How to Avoid a Healing Crisis
Fortunately, it can be possible for you to avoid healing crises. A healing crisis only occurs if the repopulation of the gut (and subsequently the release of toxins) is too rapid. High levels of toxins from the dying pathogens will cause unpleasant detox symptoms. However if the repopulation of the gut is a slow process, then the toxin release will be gentler on you and your body.
The way to do this is to start off with ingesting merely a small amount of a fermented food or drink per day. As little as a teaspoon to a tablespoon. If you notice any unpleasant reactions, stop for a day or two and then continue with a further reduced amount.
Slowly increase the amount you consume per day, stopping or decreasing if you start to feel detox symptoms, until you can have as much as you want without adverse results.
If you your probiotic levels are severely low in number and perhaps you have a serious candida infection, then this can be a slow process.
If however on the other hand your gut is in pretty good shape, and probiotic levels are not severely low – then you might find that you can consume regular servings of fermented products straight off the bat with no adverse reactions. This is because there is little or no die off of pathogens.
If you have a case of Candida and are concerned about consuming fermented foods – and kombucha in particulary – then you might be interested in this post Will Drinking Kombucha Help My Candida Or Make It Worse?.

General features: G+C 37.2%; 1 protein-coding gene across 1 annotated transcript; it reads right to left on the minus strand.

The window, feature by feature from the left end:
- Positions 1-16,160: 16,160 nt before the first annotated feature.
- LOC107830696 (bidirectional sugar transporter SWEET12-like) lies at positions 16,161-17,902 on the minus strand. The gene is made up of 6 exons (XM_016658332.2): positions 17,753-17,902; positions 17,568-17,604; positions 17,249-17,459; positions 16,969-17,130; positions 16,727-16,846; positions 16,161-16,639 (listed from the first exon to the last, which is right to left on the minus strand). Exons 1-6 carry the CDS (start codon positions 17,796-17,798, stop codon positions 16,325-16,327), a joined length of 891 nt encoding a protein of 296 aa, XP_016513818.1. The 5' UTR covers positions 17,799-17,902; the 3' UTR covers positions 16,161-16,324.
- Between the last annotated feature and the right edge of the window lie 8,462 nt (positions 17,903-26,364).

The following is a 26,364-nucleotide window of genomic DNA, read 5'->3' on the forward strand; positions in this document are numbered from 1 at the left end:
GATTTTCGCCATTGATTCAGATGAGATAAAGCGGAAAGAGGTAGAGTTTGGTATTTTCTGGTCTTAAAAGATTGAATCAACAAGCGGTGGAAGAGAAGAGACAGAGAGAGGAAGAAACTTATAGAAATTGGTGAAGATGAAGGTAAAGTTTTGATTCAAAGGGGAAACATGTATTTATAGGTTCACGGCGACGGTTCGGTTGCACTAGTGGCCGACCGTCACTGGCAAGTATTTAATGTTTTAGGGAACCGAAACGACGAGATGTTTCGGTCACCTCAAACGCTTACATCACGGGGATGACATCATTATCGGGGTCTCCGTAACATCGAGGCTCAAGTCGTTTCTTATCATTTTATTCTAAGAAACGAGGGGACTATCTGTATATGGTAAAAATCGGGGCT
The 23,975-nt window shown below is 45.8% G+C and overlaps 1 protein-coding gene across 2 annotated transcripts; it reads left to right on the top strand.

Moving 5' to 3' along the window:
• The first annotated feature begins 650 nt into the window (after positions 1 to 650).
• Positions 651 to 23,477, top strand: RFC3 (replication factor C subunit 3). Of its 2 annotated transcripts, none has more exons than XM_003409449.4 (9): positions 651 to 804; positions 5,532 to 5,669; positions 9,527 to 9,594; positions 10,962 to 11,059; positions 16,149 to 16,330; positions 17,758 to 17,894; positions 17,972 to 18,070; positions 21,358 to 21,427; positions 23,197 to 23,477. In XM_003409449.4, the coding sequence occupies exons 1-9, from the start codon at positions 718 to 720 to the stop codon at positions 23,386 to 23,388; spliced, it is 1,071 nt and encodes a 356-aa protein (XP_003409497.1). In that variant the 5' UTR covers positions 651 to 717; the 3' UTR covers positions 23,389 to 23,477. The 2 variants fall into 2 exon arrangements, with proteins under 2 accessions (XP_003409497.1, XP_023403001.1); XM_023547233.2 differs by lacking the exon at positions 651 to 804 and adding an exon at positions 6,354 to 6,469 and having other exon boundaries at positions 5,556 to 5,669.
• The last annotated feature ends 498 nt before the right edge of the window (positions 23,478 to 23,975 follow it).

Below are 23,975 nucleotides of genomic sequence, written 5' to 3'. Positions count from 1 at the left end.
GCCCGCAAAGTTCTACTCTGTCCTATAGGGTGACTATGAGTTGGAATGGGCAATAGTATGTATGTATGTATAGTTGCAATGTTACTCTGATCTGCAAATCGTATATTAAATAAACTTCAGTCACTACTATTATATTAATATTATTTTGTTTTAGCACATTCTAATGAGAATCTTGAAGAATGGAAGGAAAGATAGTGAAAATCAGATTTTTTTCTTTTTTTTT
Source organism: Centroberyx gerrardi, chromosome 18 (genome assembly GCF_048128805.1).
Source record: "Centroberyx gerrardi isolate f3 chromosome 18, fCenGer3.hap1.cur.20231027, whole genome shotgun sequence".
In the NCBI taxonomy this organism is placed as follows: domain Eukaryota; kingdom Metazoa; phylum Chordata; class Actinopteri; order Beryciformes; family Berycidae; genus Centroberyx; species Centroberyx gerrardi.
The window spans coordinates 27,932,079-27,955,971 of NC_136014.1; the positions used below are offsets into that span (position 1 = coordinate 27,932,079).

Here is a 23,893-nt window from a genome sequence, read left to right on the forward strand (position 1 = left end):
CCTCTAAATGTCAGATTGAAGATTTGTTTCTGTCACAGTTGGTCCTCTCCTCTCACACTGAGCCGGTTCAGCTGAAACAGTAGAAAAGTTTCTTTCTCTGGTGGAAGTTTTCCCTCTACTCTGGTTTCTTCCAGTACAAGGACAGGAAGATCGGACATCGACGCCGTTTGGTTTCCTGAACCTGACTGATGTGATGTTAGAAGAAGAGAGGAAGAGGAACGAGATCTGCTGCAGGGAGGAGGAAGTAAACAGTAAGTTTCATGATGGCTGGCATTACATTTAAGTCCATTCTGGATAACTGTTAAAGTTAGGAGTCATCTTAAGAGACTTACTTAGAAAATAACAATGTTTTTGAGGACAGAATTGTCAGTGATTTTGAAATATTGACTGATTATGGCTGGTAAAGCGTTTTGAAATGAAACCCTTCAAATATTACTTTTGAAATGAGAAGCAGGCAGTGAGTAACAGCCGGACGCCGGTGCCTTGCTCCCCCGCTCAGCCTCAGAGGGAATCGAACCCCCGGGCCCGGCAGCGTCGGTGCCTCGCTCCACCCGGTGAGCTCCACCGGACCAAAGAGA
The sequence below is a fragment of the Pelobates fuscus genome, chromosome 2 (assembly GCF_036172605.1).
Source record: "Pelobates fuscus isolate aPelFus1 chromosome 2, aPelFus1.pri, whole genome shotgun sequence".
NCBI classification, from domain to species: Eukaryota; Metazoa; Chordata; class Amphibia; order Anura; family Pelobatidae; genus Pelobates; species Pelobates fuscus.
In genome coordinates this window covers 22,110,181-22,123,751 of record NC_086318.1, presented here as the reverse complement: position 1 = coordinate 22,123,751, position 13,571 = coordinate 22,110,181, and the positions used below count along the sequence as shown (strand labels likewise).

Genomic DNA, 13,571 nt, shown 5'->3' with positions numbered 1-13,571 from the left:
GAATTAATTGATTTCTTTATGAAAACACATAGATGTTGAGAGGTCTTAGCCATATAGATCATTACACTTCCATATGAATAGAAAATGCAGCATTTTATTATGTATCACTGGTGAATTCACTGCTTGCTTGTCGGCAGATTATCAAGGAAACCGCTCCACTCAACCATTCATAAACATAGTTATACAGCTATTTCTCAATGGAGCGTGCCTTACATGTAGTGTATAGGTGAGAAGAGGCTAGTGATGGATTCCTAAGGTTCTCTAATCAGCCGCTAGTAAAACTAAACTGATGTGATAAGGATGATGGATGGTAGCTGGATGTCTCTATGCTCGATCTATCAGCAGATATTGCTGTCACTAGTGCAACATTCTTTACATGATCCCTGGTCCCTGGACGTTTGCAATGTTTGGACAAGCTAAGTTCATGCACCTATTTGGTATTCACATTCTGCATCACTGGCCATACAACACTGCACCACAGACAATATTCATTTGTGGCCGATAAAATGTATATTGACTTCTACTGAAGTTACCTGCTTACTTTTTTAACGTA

Making Your Own Fermented Products
If you are new to the concept of fermentation -then the idea of making your own fermented products might sound preposterous! However, there are quite a few pros with regards to making your own ferments. Let’s take a look.
Most Fermented Products in Stores are Pasteurized
Frustratingly, it can be difficult for one to find fermented food products in stores which have not been pasteurized. Because products of fermentation are essentially ‘alive’ this means that fermentation can continue at very slow rates after packaging. This can then result in products with varying levels of strength, maturity and flavor. For example kombucha, when bottled, will continue to ferment and become more and more tart if one does not refrigerate it directly after you have bottled it. This creates a problem for the person producing it, because it means that the end user could buy a bottle of kombucha which stood for some days at room temperature in the back of a shop before refrigeration – and is now excessively tart in flavor.
To avoid such issues many companies pasteurize their fermented products. Pasteurization makes their fermented product shelf stable, and guarantees a certain user experience every time.
If however you would rather buy a yoghurt which has probiotics in it than one that always tastes the same – then this can be a little frustrating.